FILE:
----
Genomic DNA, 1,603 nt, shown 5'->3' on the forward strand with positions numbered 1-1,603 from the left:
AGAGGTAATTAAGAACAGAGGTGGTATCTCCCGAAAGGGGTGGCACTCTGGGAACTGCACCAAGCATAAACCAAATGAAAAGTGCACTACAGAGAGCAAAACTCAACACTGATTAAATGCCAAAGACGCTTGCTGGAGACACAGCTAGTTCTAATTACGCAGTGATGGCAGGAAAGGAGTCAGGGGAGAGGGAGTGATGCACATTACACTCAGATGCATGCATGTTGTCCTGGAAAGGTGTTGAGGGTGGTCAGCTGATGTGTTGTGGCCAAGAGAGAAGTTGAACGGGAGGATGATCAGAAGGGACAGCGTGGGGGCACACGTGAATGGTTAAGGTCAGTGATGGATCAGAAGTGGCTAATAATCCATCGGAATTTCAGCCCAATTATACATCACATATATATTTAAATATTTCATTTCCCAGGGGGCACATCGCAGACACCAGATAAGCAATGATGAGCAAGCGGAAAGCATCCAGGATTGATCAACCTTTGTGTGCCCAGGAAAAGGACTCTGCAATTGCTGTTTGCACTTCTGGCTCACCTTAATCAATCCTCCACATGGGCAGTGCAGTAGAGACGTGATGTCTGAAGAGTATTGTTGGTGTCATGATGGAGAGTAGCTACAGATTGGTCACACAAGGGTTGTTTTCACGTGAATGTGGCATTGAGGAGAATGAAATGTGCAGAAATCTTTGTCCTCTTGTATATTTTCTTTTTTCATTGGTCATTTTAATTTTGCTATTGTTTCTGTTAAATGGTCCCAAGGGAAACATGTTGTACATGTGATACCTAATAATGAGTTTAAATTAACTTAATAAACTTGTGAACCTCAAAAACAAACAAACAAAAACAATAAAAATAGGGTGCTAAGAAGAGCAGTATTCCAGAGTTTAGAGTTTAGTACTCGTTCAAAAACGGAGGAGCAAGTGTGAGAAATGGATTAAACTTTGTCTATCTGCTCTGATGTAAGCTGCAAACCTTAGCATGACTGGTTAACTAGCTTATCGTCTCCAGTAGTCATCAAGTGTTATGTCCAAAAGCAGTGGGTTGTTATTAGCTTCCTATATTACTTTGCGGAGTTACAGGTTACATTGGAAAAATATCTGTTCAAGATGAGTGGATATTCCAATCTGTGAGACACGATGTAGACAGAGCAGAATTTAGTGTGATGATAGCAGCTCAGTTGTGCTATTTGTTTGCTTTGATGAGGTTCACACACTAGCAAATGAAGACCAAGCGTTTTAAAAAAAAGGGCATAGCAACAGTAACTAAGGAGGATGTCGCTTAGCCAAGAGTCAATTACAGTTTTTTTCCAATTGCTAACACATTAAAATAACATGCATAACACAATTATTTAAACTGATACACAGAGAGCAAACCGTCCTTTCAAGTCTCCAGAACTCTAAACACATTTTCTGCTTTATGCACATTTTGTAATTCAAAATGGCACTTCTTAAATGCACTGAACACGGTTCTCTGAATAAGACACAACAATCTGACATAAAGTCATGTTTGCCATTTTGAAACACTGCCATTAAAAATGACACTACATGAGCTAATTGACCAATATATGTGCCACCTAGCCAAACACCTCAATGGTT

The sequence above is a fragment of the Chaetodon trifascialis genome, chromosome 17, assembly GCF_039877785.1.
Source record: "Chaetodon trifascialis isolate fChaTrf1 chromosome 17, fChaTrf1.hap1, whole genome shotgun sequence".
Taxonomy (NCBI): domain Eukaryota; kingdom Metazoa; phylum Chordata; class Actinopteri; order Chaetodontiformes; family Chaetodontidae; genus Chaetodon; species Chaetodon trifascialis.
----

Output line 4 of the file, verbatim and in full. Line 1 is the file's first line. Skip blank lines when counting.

Source record: "Chaetodon trifascialis isolate fChaTrf1 chromosome 17, fChaTrf1.hap1, whole genome shotgun sequence".